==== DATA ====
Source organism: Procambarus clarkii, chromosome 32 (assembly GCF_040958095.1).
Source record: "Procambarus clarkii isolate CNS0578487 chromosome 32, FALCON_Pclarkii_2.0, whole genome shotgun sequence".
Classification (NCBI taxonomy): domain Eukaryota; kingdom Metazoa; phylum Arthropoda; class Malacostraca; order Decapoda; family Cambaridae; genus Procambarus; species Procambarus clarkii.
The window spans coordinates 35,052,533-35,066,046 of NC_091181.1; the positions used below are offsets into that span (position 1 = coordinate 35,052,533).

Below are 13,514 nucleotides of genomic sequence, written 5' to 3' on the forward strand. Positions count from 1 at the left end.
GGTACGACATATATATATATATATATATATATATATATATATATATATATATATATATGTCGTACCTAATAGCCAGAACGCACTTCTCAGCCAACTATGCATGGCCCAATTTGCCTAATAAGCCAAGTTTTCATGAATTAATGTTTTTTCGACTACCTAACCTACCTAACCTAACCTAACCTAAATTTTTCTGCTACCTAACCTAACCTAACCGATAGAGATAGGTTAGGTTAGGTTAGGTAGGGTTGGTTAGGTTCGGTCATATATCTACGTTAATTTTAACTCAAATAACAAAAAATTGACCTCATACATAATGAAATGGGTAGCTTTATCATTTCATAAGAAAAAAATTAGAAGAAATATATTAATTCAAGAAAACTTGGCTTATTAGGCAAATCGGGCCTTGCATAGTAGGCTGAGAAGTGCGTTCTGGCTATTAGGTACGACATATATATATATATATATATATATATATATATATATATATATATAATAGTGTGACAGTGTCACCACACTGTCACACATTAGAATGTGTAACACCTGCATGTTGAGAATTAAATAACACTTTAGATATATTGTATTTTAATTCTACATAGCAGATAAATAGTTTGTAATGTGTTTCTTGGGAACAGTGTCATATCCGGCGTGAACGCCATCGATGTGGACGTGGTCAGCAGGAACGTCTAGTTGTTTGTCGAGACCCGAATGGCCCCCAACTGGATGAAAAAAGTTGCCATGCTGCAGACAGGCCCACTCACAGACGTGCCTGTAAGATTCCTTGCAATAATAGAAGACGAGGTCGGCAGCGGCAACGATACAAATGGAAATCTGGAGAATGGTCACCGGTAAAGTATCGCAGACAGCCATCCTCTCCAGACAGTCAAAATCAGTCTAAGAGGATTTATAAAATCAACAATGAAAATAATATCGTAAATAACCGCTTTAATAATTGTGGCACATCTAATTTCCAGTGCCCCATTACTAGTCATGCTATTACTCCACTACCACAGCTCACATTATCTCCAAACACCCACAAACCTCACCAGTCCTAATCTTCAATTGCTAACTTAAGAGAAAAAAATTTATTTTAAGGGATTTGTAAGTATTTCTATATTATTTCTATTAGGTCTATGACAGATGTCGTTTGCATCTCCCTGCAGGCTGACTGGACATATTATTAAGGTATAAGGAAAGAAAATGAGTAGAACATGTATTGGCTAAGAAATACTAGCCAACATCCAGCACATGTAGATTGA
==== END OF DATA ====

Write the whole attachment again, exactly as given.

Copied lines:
Source organism: Procambarus clarkii, chromosome 32 (assembly GCF_040958095.1).
Source record: "Procambarus clarkii isolate CNS0578487 chromosome 32, FALCON_Pclarkii_2.0, whole genome shotgun sequence".
Classification (NCBI taxonomy): domain Eukaryota; kingdom Metazoa; phylum Arthropoda; class Malacostraca; order Decapoda; family Cambaridae; genus Procambarus; species Procambarus clarkii.
The window spans coordinates 35,052,533-35,066,046 of NC_091181.1; the positions used below are offsets into that span (position 1 = coordinate 35,052,533).

Below are 13,514 nucleotides of genomic sequence, written 5' to 3' on the forward strand. Positions count from 1 at the left end.
GGTACGACATATATATATATATATATATATATATATATATATATATATATATATATATGTCGTACCTAATAGCCAGAACGCACTTCTCAGCCAACTATGCATGGCCCAATTTGCCTAATAAGCCAAGTTTTCATGAATTAATGTTTTTTCGACTACCTAACCTACCTAACCTAACCTAACCTAAATTTTTCTGCTACCTAACCTAACCTAACCGATAGAGATAGGTTAGGTTAGGTTAGGTAGGGTTGGTTAGGTTCGGTCATATATCTACGTTAATTTTAACTCAAATAACAAAAAATTGACCTCATACATAATGAAATGGGTAGCTTTATCATTTCATAAGAAAAAAATTAGAAGAAATATATTAATTCAAGAAAACTTGGCTTATTAGGCAAATCGGGCCTTGCATAGTAGGCTGAGAAGTGCGTTCTGGCTATTAGGTACGACATATATATATATATATATATATATATATATATATATATATATATAATAGTGTGACAGTGTCACCACACTGTCACACATTAGAATGTGTAACACCTGCATGTTGAGAATTAAATAACACTTTAGATATATTGTATTTTAATTCTACATAGCAGATAAATAGTTTGTAATGTGTTTCTTGGGAACAGTGTCATATCCGGCGTGAACGCCATCGATGTGGACGTGGTCAGCAGGAACGTCTAGTTGTTTGTCGAGACCCGAATGGCCCCCAACTGGATGAAAAAAGTTGCCATGCTGCAGACAGGCCCACTCACAGACGTGCCTGTAAGATTCCTTGCAATAATAGAAGACGAGGTCGGCAGCGGCAACGATACAAATGGAAATCTGGAGAATGGTCACCGGTAAAGTATCGCAGACAGCCATCCTCTCCAGACAGTCAAAATCAGTCTAAGAGGATTTATAAAATCAACAATGAAAATAATATCGTAAATAACCGCTTTAATAATTGTGGCACATCTAATTTCCAGTGCCCCATTACTAGTCATGCTATTACTCCACTACCACAGCTCACATTATCTCCAAACACCCACAAACCTCACCAGTCCTAATCTTCAATTGCTAACTTAAGAGAAAAAAATTTATTTTAAGGGATTTGTAAGTATTTCTATATTATTTCTATTAGGTCTATGACAGATGTCGTTTGCATCTCCCTGCAGGCTGACTGGACATATTATTAAGGTATAAGGAAAGAAAATGAGTAGAACATGTATTGGCTAAGAAATACTAGCCAACATCCAGCACATGTAGATTGA